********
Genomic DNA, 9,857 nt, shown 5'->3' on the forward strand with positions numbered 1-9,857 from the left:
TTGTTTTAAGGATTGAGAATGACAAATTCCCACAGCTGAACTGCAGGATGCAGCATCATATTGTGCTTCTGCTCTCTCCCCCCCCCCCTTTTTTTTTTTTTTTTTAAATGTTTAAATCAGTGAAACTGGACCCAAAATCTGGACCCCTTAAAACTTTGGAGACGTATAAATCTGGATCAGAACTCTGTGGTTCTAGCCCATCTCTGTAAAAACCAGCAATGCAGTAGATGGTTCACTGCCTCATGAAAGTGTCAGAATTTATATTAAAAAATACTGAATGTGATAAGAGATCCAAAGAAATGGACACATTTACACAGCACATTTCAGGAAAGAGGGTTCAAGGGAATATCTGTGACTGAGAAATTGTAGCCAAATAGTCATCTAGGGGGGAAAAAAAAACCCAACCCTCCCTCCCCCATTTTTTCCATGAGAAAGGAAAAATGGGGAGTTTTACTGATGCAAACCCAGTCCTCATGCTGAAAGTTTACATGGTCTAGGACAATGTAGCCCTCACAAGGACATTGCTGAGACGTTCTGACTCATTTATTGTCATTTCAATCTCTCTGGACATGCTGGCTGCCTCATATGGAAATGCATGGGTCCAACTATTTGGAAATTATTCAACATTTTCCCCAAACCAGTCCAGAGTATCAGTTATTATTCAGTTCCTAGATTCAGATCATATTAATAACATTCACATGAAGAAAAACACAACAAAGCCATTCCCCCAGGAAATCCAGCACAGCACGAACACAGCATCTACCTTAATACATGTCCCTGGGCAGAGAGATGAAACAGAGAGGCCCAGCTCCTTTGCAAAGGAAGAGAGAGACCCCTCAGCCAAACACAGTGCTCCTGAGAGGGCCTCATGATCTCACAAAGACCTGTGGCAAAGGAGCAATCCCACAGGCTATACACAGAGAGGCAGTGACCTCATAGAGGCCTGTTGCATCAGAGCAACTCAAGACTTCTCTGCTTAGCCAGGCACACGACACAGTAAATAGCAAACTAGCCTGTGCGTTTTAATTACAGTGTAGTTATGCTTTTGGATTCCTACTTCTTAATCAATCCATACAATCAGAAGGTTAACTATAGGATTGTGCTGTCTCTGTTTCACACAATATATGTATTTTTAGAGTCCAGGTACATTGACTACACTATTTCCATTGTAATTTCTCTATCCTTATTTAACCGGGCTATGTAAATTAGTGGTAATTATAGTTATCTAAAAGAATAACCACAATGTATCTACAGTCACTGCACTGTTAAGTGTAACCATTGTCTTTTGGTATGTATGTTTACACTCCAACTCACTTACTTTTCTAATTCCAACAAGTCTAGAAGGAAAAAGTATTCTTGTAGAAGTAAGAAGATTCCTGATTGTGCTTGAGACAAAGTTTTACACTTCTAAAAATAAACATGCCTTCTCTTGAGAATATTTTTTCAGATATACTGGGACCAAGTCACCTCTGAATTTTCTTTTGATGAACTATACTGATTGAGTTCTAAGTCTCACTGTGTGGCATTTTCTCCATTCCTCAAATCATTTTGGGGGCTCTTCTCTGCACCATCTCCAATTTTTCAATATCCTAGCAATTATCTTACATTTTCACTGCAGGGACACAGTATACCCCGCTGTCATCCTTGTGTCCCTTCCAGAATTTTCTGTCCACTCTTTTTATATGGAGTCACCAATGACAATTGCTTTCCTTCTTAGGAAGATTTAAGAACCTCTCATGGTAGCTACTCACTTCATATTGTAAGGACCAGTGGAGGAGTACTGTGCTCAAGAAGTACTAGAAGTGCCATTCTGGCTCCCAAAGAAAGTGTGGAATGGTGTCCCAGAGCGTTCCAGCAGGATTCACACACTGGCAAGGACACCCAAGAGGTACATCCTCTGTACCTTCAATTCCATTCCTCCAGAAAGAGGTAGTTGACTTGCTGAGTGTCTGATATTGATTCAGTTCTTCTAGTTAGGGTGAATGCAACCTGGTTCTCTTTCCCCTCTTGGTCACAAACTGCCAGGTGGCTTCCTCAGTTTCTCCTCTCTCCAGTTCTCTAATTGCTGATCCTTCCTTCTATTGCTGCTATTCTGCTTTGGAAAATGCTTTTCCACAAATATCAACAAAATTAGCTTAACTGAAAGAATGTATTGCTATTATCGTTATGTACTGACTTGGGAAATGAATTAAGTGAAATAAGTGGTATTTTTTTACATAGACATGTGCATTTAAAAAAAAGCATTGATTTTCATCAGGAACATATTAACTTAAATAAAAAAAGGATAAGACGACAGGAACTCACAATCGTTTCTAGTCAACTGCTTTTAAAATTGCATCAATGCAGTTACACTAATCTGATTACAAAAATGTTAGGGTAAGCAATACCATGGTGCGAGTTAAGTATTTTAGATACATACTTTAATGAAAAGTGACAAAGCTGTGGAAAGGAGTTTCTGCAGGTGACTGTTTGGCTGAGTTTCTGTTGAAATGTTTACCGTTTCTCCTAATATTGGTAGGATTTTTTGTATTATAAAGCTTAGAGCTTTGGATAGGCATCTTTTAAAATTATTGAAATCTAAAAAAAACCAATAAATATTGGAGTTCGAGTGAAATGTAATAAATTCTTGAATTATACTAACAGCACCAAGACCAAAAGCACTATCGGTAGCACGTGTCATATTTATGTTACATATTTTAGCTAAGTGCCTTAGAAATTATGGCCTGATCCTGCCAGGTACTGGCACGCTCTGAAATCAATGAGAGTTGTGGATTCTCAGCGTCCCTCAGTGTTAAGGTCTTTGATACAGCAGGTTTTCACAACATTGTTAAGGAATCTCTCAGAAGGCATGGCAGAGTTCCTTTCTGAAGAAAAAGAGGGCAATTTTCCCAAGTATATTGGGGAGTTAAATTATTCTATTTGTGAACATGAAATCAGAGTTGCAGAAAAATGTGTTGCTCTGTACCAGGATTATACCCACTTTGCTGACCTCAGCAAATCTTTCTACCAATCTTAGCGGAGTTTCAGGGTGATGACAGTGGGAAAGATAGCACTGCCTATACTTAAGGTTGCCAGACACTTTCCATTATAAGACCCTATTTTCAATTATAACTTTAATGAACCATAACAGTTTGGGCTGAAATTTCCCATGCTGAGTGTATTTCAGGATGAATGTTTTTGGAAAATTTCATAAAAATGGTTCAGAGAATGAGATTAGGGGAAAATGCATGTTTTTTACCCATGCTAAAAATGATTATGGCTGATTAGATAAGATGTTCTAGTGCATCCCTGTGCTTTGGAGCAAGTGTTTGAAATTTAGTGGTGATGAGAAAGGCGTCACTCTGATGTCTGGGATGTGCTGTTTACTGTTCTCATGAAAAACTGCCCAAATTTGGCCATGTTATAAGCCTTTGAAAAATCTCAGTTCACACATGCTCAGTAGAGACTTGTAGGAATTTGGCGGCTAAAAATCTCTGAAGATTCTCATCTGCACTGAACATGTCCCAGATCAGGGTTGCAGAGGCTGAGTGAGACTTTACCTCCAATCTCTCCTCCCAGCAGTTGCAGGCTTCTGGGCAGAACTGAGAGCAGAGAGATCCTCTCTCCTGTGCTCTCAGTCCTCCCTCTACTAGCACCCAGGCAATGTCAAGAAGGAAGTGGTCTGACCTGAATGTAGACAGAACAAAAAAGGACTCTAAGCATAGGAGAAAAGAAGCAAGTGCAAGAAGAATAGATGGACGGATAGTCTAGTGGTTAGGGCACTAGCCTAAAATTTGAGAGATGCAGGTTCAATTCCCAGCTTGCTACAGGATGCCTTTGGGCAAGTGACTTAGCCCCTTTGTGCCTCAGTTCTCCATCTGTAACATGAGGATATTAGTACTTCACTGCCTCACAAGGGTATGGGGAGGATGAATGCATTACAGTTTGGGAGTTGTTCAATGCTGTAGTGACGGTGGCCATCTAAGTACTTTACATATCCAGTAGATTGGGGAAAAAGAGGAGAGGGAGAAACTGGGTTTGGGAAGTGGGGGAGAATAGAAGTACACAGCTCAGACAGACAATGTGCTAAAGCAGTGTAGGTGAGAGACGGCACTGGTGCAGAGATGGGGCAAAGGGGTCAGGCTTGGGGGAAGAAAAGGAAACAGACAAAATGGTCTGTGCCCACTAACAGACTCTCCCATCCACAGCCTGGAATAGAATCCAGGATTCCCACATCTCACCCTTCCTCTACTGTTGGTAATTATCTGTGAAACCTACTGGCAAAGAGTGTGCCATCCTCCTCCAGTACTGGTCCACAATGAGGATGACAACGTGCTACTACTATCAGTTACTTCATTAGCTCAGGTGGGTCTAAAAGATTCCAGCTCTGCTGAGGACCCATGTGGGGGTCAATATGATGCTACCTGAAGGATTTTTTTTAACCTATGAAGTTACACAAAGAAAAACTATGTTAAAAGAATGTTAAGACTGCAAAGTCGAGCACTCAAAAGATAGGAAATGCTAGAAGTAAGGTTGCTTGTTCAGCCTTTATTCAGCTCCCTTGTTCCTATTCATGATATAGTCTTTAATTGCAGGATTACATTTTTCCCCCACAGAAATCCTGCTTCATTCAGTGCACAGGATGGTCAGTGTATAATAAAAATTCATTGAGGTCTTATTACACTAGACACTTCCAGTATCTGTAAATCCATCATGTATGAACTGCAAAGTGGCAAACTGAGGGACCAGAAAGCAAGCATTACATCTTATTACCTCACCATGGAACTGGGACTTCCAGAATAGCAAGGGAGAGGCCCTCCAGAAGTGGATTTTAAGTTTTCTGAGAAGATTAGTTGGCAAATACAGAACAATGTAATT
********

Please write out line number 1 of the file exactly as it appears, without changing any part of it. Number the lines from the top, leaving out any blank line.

Genomic DNA, 9,857 nt, shown 5'->3' on the forward strand with positions numbered 1-9,857 from the left: